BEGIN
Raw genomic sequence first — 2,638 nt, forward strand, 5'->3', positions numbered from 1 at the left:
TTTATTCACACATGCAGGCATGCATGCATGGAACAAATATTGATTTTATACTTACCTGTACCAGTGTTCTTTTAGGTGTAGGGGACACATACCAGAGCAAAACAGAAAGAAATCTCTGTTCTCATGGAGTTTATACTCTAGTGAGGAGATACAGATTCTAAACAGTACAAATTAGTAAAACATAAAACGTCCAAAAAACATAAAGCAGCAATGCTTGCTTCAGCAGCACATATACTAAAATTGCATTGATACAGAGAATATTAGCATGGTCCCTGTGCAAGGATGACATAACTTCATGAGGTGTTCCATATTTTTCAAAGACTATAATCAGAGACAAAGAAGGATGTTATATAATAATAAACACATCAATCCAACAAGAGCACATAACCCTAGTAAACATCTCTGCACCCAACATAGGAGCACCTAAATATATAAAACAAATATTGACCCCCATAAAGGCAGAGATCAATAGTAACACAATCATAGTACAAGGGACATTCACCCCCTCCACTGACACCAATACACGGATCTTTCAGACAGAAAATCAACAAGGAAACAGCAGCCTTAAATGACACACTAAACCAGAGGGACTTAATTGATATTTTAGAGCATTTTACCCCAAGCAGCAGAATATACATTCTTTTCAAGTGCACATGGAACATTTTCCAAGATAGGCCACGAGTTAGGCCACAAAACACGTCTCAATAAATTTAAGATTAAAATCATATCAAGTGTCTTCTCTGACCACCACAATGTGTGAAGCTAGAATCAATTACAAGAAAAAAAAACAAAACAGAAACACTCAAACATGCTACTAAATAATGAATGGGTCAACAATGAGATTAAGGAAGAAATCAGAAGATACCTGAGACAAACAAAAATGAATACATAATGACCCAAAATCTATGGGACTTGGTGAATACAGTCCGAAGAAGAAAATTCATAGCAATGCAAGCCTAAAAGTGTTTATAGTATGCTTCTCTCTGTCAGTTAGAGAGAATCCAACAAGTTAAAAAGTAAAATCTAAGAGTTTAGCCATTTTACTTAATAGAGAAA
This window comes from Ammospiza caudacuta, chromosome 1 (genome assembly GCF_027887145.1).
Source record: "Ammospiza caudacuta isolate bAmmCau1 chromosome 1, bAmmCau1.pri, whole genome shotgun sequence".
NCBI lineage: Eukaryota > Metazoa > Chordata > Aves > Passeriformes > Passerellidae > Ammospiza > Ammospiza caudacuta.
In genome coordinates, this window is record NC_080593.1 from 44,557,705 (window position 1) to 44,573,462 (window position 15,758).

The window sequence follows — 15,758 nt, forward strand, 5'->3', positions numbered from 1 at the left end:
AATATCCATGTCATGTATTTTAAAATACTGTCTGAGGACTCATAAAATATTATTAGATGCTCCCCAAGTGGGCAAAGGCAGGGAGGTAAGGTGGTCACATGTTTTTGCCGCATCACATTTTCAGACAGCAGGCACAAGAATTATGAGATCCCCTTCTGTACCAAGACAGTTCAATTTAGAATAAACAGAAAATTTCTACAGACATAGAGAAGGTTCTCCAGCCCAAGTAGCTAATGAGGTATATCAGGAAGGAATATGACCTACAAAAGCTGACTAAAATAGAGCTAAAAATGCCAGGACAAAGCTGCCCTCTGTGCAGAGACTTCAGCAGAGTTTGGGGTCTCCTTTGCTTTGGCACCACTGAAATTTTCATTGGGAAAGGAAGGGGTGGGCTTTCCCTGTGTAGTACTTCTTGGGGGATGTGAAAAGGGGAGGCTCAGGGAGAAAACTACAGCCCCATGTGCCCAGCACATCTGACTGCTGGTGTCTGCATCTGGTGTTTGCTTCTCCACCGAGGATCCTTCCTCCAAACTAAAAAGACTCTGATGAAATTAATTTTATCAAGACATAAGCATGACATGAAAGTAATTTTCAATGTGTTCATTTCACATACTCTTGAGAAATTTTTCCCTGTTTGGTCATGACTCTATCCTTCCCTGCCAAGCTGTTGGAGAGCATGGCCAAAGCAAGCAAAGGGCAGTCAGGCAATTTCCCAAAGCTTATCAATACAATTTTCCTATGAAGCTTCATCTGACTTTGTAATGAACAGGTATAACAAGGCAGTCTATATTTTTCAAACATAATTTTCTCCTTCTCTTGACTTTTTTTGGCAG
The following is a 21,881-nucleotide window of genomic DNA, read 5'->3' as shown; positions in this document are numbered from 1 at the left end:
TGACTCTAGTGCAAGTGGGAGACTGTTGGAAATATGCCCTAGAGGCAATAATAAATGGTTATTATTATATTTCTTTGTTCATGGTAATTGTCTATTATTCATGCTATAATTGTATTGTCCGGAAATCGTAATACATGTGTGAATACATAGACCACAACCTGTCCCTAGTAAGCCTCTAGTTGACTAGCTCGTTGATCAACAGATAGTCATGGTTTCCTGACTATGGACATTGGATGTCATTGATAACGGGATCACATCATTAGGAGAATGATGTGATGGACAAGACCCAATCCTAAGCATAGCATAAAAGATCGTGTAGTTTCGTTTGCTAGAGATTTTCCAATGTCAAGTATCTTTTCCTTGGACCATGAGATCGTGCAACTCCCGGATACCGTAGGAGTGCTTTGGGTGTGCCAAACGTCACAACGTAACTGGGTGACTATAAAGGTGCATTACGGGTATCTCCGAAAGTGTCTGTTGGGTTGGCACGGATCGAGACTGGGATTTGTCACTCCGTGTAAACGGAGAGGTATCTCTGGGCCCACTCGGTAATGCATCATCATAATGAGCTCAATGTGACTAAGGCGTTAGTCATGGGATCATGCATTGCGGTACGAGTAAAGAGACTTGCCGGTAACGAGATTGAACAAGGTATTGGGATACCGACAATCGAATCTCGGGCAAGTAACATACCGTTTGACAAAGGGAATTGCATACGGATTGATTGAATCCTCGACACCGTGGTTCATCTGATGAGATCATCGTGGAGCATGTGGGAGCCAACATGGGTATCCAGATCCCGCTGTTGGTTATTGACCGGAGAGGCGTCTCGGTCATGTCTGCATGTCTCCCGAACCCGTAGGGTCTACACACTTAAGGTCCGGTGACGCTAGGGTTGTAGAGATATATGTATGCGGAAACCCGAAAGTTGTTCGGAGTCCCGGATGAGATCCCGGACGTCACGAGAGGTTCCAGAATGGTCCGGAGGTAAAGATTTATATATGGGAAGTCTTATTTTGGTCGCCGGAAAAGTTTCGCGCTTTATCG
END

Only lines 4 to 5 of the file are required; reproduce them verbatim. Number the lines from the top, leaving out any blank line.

Source record: "Ammospiza caudacuta isolate bAmmCau1 chromosome 1, bAmmCau1.pri, whole genome shotgun sequence".
NCBI lineage: Eukaryota > Metazoa > Chordata > Aves > Passeriformes > Passerellidae > Ammospiza > Ammospiza caudacuta.